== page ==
Orange and Brown take their seats across from Krebs in the studio, and the cameras start rolling. For his first question, Krebs basically asks the two men if they’re still viable candidates. Orange plays up the Ward 5 straw poll and faults the media for the perception of a narrowed field. He’s given out about 30,000 oranges, he says, “and the media hasn’t talked about that.”

During a break, Brown asks Krebs about the anemic turnout for the forum. “So, Joe, everybody declined?” he asks, before correcting the slip. “I mean, the other three declined?” Krebs explains that it was a domino effect.

Orange leaves the taping upbeat, and his team heads to their white Cadillac SUV, which is plastered with Orange-for-Mayor signs. In a few hours, Orange will go head-to-head with the candidates who just blew him off at Channel 4. Tonight’s forum will be held at Matthews Memorial Baptist Church in Anacostia, and Orange’s camp sees it as an opportunity for him to bring a few voters to their feet. His gift for sermonizing and opposition to gay marriage make him a popular man in the pews.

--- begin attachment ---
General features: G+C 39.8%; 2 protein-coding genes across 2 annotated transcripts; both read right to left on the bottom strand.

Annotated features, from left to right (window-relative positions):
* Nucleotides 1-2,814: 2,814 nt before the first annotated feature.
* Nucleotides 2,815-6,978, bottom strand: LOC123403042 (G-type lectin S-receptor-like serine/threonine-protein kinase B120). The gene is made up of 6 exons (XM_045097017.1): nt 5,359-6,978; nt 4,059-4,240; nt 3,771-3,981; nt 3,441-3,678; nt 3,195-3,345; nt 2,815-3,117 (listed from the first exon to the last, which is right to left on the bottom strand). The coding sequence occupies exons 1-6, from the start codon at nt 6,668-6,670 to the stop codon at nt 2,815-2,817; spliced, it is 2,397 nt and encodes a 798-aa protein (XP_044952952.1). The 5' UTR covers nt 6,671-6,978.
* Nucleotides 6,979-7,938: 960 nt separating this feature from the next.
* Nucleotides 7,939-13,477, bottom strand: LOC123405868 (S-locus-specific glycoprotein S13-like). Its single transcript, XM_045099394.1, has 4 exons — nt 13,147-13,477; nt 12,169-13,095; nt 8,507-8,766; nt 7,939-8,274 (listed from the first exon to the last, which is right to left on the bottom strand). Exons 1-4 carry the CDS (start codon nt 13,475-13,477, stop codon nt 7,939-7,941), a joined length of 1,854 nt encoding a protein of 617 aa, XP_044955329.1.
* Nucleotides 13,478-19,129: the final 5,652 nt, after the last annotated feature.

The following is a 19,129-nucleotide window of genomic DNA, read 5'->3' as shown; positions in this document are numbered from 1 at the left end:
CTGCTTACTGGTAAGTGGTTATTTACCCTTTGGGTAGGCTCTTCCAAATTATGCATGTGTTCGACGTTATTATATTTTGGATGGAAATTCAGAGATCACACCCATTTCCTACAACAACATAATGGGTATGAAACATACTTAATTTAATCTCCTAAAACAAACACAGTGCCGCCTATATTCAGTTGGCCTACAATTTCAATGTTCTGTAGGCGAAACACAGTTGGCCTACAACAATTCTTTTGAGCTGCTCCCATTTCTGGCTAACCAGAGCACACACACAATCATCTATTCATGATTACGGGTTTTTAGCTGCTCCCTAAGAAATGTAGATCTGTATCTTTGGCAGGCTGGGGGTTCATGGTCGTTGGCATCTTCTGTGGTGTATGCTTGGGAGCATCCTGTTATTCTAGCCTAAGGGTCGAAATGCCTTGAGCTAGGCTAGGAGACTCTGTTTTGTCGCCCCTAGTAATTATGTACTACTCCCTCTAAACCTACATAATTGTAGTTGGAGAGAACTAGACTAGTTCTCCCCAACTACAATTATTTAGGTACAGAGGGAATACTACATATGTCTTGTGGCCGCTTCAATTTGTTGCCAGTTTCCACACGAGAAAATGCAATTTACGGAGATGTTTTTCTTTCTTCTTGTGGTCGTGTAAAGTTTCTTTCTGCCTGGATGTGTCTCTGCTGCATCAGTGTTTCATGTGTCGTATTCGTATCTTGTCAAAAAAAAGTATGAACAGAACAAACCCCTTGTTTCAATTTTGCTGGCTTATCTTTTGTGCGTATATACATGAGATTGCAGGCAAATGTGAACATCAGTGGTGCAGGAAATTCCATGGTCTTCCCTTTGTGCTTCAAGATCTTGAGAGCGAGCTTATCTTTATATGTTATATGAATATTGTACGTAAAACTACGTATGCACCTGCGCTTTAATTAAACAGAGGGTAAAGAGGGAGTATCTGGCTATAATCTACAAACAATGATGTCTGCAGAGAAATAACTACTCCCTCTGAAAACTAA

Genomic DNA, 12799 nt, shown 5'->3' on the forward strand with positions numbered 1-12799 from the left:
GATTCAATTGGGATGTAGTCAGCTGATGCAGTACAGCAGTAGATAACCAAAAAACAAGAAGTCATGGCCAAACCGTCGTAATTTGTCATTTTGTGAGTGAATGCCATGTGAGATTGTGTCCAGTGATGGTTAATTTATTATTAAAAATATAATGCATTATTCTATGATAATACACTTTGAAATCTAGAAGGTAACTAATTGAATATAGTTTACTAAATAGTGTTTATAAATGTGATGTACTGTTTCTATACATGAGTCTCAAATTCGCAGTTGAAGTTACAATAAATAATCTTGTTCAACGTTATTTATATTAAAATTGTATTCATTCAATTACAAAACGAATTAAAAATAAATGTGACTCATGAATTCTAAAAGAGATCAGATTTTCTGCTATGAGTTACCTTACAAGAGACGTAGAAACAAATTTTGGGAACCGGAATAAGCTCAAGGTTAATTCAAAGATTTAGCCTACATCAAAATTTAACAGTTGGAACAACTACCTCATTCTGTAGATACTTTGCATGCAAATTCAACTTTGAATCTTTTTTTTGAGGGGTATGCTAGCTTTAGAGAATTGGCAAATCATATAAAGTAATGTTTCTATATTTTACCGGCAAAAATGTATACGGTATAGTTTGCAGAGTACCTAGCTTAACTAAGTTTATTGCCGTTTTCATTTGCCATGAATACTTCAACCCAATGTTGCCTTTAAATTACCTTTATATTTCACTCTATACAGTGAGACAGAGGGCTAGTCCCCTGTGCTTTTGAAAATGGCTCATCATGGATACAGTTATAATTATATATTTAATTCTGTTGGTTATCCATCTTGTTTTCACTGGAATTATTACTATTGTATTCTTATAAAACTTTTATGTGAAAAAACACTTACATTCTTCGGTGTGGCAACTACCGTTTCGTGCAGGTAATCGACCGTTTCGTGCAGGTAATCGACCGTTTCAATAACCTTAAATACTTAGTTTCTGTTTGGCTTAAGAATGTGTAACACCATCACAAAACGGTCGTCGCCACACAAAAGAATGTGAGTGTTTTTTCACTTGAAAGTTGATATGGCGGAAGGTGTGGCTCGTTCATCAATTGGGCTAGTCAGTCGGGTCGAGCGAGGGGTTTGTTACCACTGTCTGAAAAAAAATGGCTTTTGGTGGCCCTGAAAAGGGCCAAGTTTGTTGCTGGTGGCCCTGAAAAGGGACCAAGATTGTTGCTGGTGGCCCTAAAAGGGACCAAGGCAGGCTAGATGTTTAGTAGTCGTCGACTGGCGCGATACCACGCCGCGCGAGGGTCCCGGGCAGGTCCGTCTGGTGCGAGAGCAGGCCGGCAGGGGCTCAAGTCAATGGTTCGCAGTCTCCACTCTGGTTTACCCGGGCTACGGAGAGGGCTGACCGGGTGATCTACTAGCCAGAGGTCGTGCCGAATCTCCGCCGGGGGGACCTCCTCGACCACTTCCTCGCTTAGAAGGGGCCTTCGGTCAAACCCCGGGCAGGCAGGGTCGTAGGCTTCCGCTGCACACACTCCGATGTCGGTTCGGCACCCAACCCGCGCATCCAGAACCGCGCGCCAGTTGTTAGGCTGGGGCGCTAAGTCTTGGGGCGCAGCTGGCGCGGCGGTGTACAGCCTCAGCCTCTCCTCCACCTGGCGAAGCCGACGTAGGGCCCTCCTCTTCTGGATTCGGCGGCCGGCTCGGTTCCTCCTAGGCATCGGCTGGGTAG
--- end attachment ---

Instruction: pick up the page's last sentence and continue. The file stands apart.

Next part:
In fact, Orange mentions a note he received a few days prior from a deeply religious D.C. voter. In the e-mail, the woman tells Orange that she hosted a party for the recent televised debate broadcast from George Washington University. “[D]on’t give up, because the race wasn’t given to the swift, nor the battle to the strong, but to those who can endure unto the end!” the e-mail reads. The crowd at her house, the woman explains, was bowled over by Orange’s performance. “[God] would take the foolish to confound the wise, and vice versa…[S]o many have thought that you were so foolish because they felt you were at the bottom of the polls, they did not take the time to truly investigate who you really were…ALWAYS be reminded of the story of David and the giant.”

Orange says he was moved by the e-mail. “You read that kind of stuff, and it’s inspiring,” he says. He flashes a smile.

“And it’s nice to know she had 50 people at that party,” he adds.—Dave Jamieson

Art accompanying story in the printed newspaper is not available in this archive: Darrow Montgomery.